The creation of another high-profile investment group intent on buying failed banks is leading some to wonder if there are too many sharks circling the Federal Deposit Insurance Corp.
William Isaac, a former FDIC chairman, is leading a group that includes former U.S. Bancorp Vice Chairman David Moffett and Ray Christman, the former head of the Federal Home Loan Bank of Atlanta.
Their firm, BSE Management LLC, said that creating a $2 billion fund would allow it "to be highly selective" buying failed banks, according to an offering sheet obtained by American Banker.
BSE is the latest in a wave of dream teams looking to time the recovery, which raises concerns about the economic viability of future FDIC-assisted deals.
"These types of transactions are attracting a lot of attention now, and it remains to be seen whether investors will do well with them all," said John Kanas, the former chairman and chief executive of North Fork Bancorp, who joined the trend last year with WL Ross & Co., which completed a private-equity deal for BankUnited Corp. in Florida.
An emerging concern is that as more bidders chase failures, the FDIC gains a greater advantage when it comes to dictating pricing and terms, making future takeovers less attractive from a financial perspective.
Observers compared OneWest Bank's purchase of IndyMac Bank in July 2008, which had a 23% discount to face value, with the group's December purchase of First Federal Bank of California, which came at a 6.1% premium.
H. Rodgin Cohen, a partner and the chairman at Sullivan & Cromwell, noted that the various investor groups that have formed are targeting different geographic areas, but he agreed there will be "scarcity value" if multiple groups converge on a market.
"At some point there is no question that you will get too many" suitors, he said, "but I'm not sure we're at that overload point yet."
BSE's focus on the Southeast makes sense given the background of its principals, including Christman and John Ryan, a veteran regulator in Atlanta with both the Office of Thrift Supervision and the Federal Reserve. Bloomberg News first reported the group's formation on Thursday. Isaac declined to comment for this story.
The group has also recruited numerous bankers with experience in the Southeast, including George Koehn, a retired CEO of SunTrust Banks Inc.'s Florida bank in 2005 who would run the bank. Robert Helms, who at one point oversaw Wachovia Corp.'s Florida bank, and Cecil Sewell, a former chairman of RBC Centura Banks Inc., would serve on the board. BSE plans to sell the bank it creates within five to seven years.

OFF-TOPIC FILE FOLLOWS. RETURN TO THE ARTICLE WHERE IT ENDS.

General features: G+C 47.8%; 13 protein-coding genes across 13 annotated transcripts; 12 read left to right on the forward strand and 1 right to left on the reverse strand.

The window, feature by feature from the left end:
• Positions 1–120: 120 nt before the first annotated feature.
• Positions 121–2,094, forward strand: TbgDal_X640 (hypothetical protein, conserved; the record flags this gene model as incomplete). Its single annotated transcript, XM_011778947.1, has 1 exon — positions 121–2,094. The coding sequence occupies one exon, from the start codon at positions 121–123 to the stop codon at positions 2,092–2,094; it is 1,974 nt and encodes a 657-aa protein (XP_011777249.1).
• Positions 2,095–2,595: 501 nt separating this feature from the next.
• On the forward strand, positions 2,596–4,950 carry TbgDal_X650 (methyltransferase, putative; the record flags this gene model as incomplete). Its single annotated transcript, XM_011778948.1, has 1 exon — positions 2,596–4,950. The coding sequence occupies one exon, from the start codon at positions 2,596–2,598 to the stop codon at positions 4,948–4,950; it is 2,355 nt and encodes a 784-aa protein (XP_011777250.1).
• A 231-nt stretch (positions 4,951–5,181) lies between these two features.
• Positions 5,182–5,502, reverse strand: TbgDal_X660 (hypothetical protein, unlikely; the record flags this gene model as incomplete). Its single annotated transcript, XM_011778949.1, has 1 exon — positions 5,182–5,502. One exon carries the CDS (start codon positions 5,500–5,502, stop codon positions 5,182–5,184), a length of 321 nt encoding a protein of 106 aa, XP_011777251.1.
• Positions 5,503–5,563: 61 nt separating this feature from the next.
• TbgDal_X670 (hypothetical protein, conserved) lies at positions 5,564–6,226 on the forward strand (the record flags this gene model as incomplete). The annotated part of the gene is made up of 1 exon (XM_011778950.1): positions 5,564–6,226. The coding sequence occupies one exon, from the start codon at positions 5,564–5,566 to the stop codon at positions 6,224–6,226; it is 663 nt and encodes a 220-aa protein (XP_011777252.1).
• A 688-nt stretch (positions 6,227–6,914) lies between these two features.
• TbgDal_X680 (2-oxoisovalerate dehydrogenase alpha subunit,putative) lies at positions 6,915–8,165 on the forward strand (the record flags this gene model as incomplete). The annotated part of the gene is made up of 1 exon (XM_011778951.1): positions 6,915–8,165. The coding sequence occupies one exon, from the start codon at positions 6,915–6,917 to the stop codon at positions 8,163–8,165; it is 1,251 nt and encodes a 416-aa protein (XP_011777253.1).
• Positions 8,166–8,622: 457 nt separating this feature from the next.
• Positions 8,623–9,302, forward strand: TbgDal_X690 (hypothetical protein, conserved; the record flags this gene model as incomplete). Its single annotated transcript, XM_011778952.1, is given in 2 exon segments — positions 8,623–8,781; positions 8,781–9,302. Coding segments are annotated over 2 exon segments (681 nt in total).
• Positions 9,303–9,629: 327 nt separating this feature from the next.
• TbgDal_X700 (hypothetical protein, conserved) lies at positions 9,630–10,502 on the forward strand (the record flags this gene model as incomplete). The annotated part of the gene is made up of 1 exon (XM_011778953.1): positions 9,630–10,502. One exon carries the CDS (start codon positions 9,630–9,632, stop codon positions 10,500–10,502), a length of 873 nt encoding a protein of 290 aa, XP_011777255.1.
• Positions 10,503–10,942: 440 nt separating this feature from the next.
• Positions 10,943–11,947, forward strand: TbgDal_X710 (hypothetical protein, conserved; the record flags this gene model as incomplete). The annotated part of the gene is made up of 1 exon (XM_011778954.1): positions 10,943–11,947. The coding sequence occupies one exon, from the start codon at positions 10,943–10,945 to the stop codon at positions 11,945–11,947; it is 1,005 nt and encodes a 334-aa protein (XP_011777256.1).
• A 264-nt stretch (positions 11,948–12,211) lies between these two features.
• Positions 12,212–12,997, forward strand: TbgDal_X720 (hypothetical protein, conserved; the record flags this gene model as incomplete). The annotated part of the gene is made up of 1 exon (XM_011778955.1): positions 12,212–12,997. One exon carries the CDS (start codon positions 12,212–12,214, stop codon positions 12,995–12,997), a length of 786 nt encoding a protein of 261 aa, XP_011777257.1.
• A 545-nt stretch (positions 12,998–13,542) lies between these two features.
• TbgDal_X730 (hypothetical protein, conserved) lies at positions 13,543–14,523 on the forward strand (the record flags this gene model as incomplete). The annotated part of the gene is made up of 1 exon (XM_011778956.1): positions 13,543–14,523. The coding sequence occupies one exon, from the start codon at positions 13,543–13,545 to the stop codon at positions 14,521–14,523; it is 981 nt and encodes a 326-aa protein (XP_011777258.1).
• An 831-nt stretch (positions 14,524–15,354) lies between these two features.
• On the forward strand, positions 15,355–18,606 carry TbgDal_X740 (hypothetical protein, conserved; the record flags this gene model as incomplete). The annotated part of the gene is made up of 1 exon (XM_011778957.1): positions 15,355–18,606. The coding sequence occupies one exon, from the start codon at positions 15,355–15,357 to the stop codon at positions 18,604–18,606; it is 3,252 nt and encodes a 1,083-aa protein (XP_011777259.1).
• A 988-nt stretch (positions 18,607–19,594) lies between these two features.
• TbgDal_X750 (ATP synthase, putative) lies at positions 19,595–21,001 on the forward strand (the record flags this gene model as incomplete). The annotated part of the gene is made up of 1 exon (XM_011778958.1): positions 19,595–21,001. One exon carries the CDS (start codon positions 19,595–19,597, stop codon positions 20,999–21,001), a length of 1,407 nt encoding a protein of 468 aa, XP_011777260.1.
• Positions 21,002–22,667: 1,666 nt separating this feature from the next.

Georgia and Florida are full of struggling banks.
In Georgia, 33 banks have failed over the last two years, and the state has anywhere from 70 to 100 banks on the FDIC's list of problem banks. Nineteen banks failed in Florida over the some period, and Foresight Analytics LLC, a market research firm in Oakland, Calif., estimates the state has another 83 troubled banks.
Aspiring bank investors who are stymied in their efforts to gain attractive deals in targeted markets could also face pressure to redeploy funds elsewhere, perhaps preempting FDIC involvement by jumping in to rescue and recapitalize struggling banks.
"If they wait for failure there is heavy competition," said Ken Thomas, an independent consultant and economist based in Miami. "There are people out there trying to make deals with people before the FDIC steps in. They are trying to find distressed banks that they think they can deal with."
That could lead to bad decisions, said a private-equity investor who asked not to be named. "When all this capital starts to build up, people can do some dumb things," the investor said. Though Cohen acknowledged there may be temptation for some groups to force a deal, he said "that is one of the reasons for having the right people in charge of these firms."
In the last 18 months, several ventures similar to BSE and Kanas' venture have sprouted up.
In December the New York private-equity firm Crestview Partners led a $550 million equity raise in North American Financial Holdings Inc., a group that focuses on FDIC-assisted transactions and is led by former Bank of America Corp. Vice Chairman Gene Taylor.
In January the private-equity firm Bond Street Holdings LLC, which is headed by former North Fork Chief Financial Officer Daniel Healy, bought the $350 million-asset Premier America Bank in Miami from the FDIC. The firm struck again in January when it picked up the $875 million-asset Florida Community Bank.